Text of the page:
No National Housing Strategy for Canada

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A few days ago  I read a blog post on the ALIV(e) (Awareness of Low Income Voices) blog. A woman was talking about how hard it was to afford a two bedroom apartment for her and her daughter with a disability, and how they needed to move into a one bedroom to be able to afford the rent when only receiving ODSP (Ontario Disability Support Program) payments (read the full post here). She wrote about how without the Community Start-Up and Maintenance Benefit (CSUMB)—which has been cut from social assistance this year—she would not have been able to afford first and last month’s rent on the smaller apartment, and would have ended up homeless or in a shelter due to rising rent costs on her two bedroom. She would not have been able to downsize to save money to support her and her daughter. Had she been in this same situation this year instead of last, she would be in the shelter system, which costs the province and region far more money, and is far less healthy for those involved.

This woman’s situation is, unfortunately, not unique. Many people in Waterloo Region, and indeed across Canada, who are on social assistance cannot afford rising rent costs on a stagnating monthly rate. Many will need to take apartments in ill-repair, which may have mold or utilities that do not work. Others will end up homeless living on the street or in shelters, or become what we call the invisible homeless, living with friends or family but not really having a place of their own.

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For these reasons, I was excited to see that NDP MP Marie-Claude Morin introduced Bill C-400: An Act to ensure secure, adequate, accessible and affordable housing for Canadians in parliament. The bill called for the government to consult groups involved in housing, including provinces, municipalities, and aboriginal groups, and report back to parliament with a report on a national housing strategy. As Guelph MP Frank Valeriote points out in this speech, Canada is the only G8 country without at national housing strategy. As a country, we need to have a plan to house everyone in safe accommodations that fit the size of the family. Many studies, including this one from the Wellesley Institute, show that this will lead to improved health conditions for Canadians.

Though Bill C-400 passed the first reading in parliament, on Wednesday, February 27th it was voted down to be read a second time. Though every MP from the Bloc, NDP, and Liberals voted for the bill, every Conservative MP voted against it. It should be noted that with private members bills, MPs are free to vote how they choose and are not legally obligated to follow party lines. Click here to see the full breakdown of votes.

So, why do we need a national housing strategy? From an economic point of view, it is far more efficient to house people than to force people to live in shelters, on the street, or in sub-standard housing. According to this infographic by Citizens for Public Justice, the cost of a shelter bed per month in Toronto is $1,900, while the average cost of monthly social housing is a mere $199. In Vancouver, the annual cost of someone on the street on the health, justice, and social service sectors is $40,000, while the yearly cost for housing is almost half that at $28,000. In Toronto alone there are 87,638 households waiting for affordable housing. According to this article, the wait time for affordable housing in Waterloo Region varies from less than one year to more than six years, depending on the size and needs of the family applying. That’s a lot of people who are probably facing food insecurity due to high rent costs, and therefore increasing their chances of developing a chronic condition such as diabetes or heart disease. I believe there is an ethical argument to be made here too; if we have the ability to house people and provide the necessary supports to live a fulfilling and healthy life, do we not have the obligation to do so?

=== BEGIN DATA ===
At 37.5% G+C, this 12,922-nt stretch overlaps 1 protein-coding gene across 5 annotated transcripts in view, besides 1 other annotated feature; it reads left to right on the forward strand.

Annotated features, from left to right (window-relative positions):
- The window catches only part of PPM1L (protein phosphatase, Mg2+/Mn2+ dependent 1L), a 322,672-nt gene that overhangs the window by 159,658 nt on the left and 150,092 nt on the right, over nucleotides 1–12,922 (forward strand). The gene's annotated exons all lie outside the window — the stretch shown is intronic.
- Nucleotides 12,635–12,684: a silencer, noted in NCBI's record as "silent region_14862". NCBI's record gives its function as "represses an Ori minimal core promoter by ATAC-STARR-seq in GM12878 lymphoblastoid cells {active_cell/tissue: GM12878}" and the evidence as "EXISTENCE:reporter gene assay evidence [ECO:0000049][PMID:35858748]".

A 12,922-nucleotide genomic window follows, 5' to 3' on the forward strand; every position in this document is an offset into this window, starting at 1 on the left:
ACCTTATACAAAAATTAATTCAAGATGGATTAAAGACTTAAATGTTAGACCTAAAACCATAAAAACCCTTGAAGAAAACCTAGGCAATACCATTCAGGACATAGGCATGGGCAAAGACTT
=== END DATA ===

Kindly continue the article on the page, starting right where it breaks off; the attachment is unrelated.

At the House of Friendship, we believe shelter is an essential service. We’ve got many residential programs, from the Charles Street Men’s Hostel, to supportive housing like Charles and Eby Village. That said, we are only one organization and there is still huge demand in Waterloo Region, and throughout Canada. Without support from all levels of government, the demand will continue to outstrip the supply of affordable housing, leaving Canadians out in the cold.

I am hopeful that a similar bill, calling for a national housing strategy, will be reintroduced and passed someday. I am disappointed that our local Conservative MPs, Peter Braid and Stephen Woodworth, voted against the bill, even as precarious housing situations are growing in Kitchener-Waterloo, and even though they could have voted according to their values and not along party lines. If you feel the same way, click on their names above and write to them through their website.

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